Moderator Lynne Barratt leads through the conference programme. - photo: NABU/Sebastian Hennigs
The benefits of peatland restoration for Europe
Conference live stream is still available
Background information on the event
Drained peatlands constitute a major source of greenhouse gas (GHG) emissions. On a global scale, the EU is the second largest emitter of GHG stemming from degraded peatlands. Approximately seven percent of total EU GHG emissions come from drained peatlands used for agriculture or forestry – within the EU, Germany is the largest polluter. We must therefore turn the tables and return peatlands to their natural, climate-friendly state.
In addition to helping regulate the climate, healthy peatlands provide many other essential ecosystem functions. They act as natural flood control and groundwater filters and provide habitats for threatened species. Rewetting helps to restore the natural functions of peatlands. To cut a long story short: Intact peatlands are our allies!
Leading peatland experts and representatives of LIFE projects have met on the 26th of April in Berlin for the LIFE Platform Meeting - the benefits of peatland restoration for Europe, to discuss and promote best practices and policy developments for peatland protection and restoration in Europe.
First photo impressions
Thomas Tennhardt, Director of International Department at NABU. - photo: NABU/Sebastian Hennigs
Dianna Kopanksy leads the Global Peatlands Initiative, UNEP. - photo: NABU/Sebastian Hennigs
Peatland expert Hans Joosten talking with conference participants. - photo: NABU/Sebastian Hennigs
Anyone who discusses peatlands needs of course to go to peatlands: final conference day in the Biesenthaler Becken. - photo: NABU/Sebastian Hennigs
Conference excursion to the Biesenthaler Becken with Jonathan Etzold (NABU) and Andreas Krone (protected area manager). - photo: NABU/Sebastian Hennigs
All information at a glance
Questions that were in focus include: What are currently the greatest challenges in the protection and restoration of peatlands in Europe? How can peatlands and land use go hand in hand? And what role does the recently proposed EU nature restoration law play in the current debate?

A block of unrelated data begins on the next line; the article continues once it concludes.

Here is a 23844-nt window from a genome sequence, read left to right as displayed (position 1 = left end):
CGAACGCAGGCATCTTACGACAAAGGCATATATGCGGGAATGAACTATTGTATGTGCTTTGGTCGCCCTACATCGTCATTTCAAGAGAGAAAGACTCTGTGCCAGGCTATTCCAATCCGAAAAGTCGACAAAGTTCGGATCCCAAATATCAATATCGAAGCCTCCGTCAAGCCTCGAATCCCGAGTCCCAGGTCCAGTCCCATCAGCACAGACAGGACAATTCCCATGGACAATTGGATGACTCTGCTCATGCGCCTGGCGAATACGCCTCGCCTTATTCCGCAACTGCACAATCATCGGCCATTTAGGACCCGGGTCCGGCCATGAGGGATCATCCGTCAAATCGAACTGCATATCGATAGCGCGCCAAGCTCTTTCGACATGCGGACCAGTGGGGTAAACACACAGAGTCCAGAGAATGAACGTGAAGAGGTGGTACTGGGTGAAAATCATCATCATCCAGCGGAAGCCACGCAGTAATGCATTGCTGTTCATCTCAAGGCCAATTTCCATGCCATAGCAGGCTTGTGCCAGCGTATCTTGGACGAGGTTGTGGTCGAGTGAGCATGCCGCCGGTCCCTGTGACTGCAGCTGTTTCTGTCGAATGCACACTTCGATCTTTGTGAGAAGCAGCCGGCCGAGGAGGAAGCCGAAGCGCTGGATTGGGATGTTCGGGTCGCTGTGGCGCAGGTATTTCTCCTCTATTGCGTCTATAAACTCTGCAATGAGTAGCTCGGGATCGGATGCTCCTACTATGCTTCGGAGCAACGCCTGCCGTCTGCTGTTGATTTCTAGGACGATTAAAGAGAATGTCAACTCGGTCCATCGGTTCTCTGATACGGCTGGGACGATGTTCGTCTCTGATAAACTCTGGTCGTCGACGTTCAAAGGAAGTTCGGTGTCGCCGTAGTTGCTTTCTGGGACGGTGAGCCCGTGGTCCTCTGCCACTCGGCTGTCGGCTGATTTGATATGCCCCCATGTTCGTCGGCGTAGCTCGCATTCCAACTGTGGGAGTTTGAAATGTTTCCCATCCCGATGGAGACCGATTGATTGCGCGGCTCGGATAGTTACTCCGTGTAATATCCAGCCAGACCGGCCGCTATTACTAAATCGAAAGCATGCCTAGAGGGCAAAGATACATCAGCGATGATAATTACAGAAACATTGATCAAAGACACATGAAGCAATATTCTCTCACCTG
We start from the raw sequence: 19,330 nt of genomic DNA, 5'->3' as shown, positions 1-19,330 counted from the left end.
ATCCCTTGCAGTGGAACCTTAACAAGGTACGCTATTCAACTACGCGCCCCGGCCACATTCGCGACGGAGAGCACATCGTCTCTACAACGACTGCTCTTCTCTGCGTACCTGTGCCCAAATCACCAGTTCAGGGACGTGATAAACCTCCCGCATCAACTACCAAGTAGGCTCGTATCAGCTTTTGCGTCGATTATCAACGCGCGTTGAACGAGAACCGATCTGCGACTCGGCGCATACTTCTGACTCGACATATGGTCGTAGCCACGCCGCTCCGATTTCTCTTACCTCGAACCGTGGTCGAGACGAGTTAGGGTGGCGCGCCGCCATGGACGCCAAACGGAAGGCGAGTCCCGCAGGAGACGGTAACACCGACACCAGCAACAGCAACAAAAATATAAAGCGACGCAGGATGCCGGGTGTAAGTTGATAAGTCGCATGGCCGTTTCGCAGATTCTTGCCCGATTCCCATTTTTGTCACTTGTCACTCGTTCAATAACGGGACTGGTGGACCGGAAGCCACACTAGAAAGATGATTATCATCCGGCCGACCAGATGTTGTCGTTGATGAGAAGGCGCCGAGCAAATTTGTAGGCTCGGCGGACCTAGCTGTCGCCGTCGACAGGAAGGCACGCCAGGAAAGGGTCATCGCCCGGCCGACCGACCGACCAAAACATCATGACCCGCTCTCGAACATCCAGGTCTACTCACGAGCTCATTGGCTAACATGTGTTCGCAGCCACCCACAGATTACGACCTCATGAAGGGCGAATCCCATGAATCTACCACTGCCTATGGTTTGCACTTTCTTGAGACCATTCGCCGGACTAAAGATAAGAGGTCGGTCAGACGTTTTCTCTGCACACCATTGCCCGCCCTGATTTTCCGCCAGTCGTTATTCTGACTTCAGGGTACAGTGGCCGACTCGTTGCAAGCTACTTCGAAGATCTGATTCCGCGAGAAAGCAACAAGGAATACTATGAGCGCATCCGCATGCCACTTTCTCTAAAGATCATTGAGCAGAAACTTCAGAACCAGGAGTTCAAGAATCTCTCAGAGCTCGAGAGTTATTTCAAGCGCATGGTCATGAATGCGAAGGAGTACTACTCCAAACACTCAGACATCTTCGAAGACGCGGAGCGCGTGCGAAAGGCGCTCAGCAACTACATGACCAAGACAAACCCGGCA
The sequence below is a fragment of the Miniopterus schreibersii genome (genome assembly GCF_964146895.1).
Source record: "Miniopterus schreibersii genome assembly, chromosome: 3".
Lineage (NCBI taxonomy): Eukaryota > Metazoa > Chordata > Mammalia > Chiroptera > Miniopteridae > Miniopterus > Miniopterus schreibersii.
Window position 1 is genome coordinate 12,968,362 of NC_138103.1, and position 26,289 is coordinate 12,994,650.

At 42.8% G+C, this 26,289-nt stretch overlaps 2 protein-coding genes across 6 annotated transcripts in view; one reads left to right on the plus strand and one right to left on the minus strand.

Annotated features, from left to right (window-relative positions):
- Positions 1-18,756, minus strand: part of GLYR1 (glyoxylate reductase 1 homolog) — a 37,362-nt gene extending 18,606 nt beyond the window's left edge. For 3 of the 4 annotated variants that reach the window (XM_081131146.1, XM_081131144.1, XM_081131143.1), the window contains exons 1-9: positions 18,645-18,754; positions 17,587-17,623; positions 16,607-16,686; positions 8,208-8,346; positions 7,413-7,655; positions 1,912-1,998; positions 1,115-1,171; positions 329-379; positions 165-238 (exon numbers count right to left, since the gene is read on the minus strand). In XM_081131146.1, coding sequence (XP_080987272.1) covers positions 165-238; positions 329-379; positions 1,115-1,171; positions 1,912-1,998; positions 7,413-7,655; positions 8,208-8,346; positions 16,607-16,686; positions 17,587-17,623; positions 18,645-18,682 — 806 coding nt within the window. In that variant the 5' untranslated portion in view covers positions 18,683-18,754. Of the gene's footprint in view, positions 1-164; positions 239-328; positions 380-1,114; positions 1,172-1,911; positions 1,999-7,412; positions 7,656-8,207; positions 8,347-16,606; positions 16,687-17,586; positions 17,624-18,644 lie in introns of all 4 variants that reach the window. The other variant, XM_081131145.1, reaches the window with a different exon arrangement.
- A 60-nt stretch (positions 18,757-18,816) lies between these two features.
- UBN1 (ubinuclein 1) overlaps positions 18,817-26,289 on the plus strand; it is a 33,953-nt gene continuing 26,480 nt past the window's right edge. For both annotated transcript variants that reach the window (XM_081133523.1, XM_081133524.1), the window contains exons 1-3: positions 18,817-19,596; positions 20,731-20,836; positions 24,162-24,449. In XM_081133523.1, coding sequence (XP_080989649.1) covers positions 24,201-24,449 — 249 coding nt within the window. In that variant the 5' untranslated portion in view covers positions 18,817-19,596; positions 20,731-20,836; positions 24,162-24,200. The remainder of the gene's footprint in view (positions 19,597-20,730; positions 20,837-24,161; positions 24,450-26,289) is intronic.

- Hans Joosten (International Mire Conservation Group)
- Dianna Kopansky (Global Peatlands Initiative, UNEP)
- Franziska Tannenberger (Greifswald Mire Centre)
- Sylvia Barova and Hana Mandelikova (CINEA)
- Angelika Rubin (DG Environment, European Commission)
- Valeria Forlin (DG Climate Action, European Commission)
- Gerald Jurasinski (University of Greifswald)
- Dan Hird (Nature based investments consultancy)
- Thomas Tennhardt (Director of International Department at NABU)
Whether you are a peatland expert or a peatland fan: The live stream is open to all interested parties.
Even after the event you have the possibility to watch the recording on our channel.
#PeatlandsMatter #MakePeatlandsWetAgainWatch the live stream from 26 April here
Since its launch in 1992, the European Union's LIFE programme has played an important role for peatlands in Europe. To date, more than 360 peatland conservation and restoration projects have been co-financed by LIFE. The LIFE Multi Peat project is one of them and is coordinated by NABU.
The LIFE event is organised by NABU and the NEEMO external monitoring team on behalf of the European Commission Directorate Environmental General Environment and the European Climate, Infrastructure and Environment Excecutive Agency (CINEA).